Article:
The experience of these three individuals was not unique. Many applicants had been denied admission solely because of their race. As a result, it was not difficult to find plaintiffs. Indeed, it would be more accurate to say CIR’s clients found us. Several years earlier, Carl Cohen, a highly regarded professor of philosophy at the UM, had forced the admissions office to disgorge key documents that made clear how blatant and unequivocal the racial preferences were. Several state legislators convened a press conference to discuss the problem. They urged individuals who felt that they had been unfairly denied admission to the UM on the basis of race to contact their legislative offices. Several weeks later, we received the names of about 60 individuals who were interested in doing something about the problem.

Building and moving a public agenda around a high profile lawsuit requires a plaintiff who is willing and able to become the center of an ongoing public drama. From the initial filing of the suit through the final decision, the public learns to see the issue through the eyes of that individual.

The best plaintiff for this type of litigation is someone who is not particularly political, does not have a great deal of public exposure, and is not motivated by ideological commitments. Such plaintiffs focus public attention on what happened to them rather than their political point of view. This kind of plaintiff helps reorder the terms of public debate by forcing the public to see an issue from a new and different perspective. Changing public discussion becomes immeasurably more difficult if the public can too easily pigeonhole the primary public actor as just another proponent of a preconceived point of view.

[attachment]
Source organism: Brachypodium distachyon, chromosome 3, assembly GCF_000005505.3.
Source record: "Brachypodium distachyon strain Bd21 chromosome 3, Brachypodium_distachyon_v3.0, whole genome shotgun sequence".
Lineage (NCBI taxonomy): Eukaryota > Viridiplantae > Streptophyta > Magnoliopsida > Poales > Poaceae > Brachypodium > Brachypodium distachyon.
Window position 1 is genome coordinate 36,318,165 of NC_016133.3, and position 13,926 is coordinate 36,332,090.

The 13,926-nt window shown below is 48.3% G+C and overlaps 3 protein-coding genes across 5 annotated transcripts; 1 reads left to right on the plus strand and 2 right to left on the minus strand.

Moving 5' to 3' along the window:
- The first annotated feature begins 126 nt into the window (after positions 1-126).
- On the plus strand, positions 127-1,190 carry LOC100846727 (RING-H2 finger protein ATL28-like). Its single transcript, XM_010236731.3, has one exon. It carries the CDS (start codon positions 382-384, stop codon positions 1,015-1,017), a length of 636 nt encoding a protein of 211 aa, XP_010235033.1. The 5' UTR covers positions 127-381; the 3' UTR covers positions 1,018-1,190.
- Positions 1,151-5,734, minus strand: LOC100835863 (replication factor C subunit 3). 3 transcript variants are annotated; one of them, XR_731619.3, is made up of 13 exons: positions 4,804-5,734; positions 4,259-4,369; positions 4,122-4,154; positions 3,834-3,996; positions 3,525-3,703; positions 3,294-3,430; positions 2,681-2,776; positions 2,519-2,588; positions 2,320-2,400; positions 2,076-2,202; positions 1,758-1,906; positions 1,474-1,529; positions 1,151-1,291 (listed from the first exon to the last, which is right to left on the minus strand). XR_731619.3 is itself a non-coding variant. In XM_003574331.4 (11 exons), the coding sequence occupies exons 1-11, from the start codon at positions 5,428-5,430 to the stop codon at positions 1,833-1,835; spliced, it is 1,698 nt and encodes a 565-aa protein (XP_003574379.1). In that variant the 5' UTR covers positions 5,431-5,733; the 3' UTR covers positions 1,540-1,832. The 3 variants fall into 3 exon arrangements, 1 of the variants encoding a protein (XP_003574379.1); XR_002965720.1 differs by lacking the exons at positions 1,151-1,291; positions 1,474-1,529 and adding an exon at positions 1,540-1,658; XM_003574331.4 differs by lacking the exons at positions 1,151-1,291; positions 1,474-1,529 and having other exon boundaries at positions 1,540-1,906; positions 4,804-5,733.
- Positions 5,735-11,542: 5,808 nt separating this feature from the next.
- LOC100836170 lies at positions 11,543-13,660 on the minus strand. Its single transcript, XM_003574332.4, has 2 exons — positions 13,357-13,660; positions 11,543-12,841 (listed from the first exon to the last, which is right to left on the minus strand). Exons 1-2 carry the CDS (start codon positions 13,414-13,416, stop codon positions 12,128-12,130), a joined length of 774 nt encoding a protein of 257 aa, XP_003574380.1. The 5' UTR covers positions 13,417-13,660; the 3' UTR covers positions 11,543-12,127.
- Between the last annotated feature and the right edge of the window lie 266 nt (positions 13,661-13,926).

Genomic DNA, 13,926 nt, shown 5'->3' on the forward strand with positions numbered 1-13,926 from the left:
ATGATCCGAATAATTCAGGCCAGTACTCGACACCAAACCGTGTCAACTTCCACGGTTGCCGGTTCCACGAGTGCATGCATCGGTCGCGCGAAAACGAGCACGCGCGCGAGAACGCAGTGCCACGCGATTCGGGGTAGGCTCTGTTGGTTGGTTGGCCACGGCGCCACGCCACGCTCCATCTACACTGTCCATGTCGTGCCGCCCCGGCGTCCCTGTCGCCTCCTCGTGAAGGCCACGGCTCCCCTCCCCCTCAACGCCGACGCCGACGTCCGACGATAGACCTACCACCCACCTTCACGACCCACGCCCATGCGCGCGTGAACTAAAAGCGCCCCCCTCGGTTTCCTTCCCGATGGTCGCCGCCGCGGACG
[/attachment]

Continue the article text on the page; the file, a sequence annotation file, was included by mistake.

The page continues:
For the same reason, we devote little effort to coaching our clients in media relations. Only 19 years old at the time, Jennifer Gratz learned to tell her story simply by telling it, starting with the New York Times. Our instructions were simple. We asked her to explain what happened in her own words—nothing more and nothing less. Though she was understandably hesitant at first, she had nothing to hide and she spoke about what happened to her straightforwardly and with conviction.

The story that appeared in the New York Times generated nationwide interest. After it appeared, the phone rang nonstop for the next 4 months. Hundreds of reporters wanted to write a new story about so-called “affirmative action,” this time from the point of view of a particular individual who had lived through some of its unintended consequences. With Jennifer as their centerpiece, reporters could write about a large, abstract issue from the point of view of a particular individual. It made for compelling newspaper articles that directly engaged the public.

For similar reasons, high profile litigation built around a plaintiff’s story can be crucial in producing a fundamental shift in public opinion. The legal proceeding itself becomes a long public drama that generates interest and focuses public attention. Each stage in the lawsuit is another opportunity to directly educate the public in a vivid way about the harms posed to individuals by expansive government efforts to engineer social outcomes.

The fundamental shift in opinion that occurred over the last decade regarding racial preferences demonstrates how effective this strategy can be. At the time we filed our suits in Michigan, opinion polls suggested that no more than 25 to 30% of the citizens of Michigan thought there was a problem with the UM’s race-based admission policies. About 25% thought the policies made sense and the remaining 50% were undecided.

After 7 years of litigation, public opinion had hardened against racial preferences. By the time the Michigan cases reached the Supreme Court, opinion polls uniformly showed that 40 to 60% of the public now thought race should not be a factor at all in college admissions or employment. A Washington Post poll revealed not only that 92% of white respondents rejected the use of race, but also that 84% of African American respondents rejected it.